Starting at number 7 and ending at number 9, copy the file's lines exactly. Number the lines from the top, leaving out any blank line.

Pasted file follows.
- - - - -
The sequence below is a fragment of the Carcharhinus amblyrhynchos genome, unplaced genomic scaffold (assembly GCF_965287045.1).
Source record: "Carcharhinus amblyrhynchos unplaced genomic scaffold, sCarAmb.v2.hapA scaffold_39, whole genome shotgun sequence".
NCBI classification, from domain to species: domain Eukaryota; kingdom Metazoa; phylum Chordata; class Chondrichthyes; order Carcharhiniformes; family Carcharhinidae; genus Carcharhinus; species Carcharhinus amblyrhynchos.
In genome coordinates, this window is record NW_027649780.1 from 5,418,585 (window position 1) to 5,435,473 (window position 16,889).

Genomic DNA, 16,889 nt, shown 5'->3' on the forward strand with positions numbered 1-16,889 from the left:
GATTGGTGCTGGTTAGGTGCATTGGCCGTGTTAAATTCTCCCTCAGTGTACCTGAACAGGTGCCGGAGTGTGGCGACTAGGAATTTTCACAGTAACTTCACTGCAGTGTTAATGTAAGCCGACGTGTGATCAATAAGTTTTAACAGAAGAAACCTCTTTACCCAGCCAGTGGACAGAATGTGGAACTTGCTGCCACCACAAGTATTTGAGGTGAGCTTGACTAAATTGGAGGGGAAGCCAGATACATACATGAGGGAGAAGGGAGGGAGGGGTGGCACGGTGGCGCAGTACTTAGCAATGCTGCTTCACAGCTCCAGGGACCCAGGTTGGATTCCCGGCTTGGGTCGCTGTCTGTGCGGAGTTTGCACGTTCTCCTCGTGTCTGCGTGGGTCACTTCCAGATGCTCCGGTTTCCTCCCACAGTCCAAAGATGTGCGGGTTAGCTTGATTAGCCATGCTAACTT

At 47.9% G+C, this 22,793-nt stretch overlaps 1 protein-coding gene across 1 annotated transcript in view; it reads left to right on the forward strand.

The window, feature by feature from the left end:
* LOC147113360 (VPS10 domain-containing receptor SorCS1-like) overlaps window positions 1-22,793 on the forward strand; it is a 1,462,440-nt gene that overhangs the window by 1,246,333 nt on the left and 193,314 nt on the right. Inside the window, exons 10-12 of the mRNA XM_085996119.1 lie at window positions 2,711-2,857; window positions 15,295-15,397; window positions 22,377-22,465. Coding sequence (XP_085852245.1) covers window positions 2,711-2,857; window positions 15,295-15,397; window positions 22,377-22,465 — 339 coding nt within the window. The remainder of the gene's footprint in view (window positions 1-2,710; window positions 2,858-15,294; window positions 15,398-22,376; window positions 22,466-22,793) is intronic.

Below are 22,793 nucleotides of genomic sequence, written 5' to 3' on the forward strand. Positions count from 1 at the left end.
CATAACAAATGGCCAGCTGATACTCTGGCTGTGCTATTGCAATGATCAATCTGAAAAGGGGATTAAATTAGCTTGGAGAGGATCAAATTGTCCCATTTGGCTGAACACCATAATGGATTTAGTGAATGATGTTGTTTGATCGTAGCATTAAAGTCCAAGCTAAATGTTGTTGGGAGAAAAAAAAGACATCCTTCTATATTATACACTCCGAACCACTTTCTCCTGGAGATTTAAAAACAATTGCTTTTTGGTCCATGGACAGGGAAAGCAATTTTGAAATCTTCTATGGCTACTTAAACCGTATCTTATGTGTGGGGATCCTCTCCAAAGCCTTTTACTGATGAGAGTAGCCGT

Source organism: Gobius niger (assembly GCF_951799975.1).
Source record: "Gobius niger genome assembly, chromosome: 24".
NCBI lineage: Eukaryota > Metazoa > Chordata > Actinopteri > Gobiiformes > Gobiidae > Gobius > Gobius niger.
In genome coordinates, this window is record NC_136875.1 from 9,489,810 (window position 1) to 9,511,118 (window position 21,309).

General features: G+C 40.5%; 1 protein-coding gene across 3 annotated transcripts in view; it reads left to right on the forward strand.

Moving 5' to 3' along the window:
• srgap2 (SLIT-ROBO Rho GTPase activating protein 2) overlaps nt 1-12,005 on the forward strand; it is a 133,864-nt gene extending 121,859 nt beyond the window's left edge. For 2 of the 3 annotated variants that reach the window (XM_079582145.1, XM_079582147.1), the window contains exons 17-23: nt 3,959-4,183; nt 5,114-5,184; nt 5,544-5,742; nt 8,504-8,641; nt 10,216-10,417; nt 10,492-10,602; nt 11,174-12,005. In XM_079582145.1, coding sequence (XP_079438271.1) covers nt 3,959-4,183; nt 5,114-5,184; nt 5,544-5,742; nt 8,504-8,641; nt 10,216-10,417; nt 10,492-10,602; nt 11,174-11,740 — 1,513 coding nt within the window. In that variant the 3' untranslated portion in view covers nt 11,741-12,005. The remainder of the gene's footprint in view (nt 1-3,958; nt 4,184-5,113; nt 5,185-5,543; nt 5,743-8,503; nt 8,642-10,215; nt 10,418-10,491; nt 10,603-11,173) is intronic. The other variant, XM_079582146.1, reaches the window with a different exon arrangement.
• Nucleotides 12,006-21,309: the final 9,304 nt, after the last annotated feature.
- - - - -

At 47.9% G+C, this 22,793-nt stretch overlaps 1 protein-coding gene across 1 annotated transcript in view; it reads left to right on the forward strand.

The window, feature by feature from the left end:
* LOC147113360 (VPS10 domain-containing receptor SorCS1-like) overlaps window positions 1-22,793 on the forward strand; it is a 1,462,440-nt gene that overhangs the window by 1,246,333 nt on the left and 193,314 nt on the right. Inside the window, exons 10-12 of the mRNA XM_085996119.1 lie at window positions 2,711-2,857; window positions 15,295-15,397; window positions 22,377-22,465. Coding sequence (XP_085852245.1) covers window positions 2,711-2,857; window positions 15,295-15,397; window positions 22,377-22,465 — 339 coding nt within the window. The remainder of the gene's footprint in view (window positions 1-2,710; window positions 2,858-15,294; window positions 15,398-22,376; window positions 22,466-22,793) is intronic.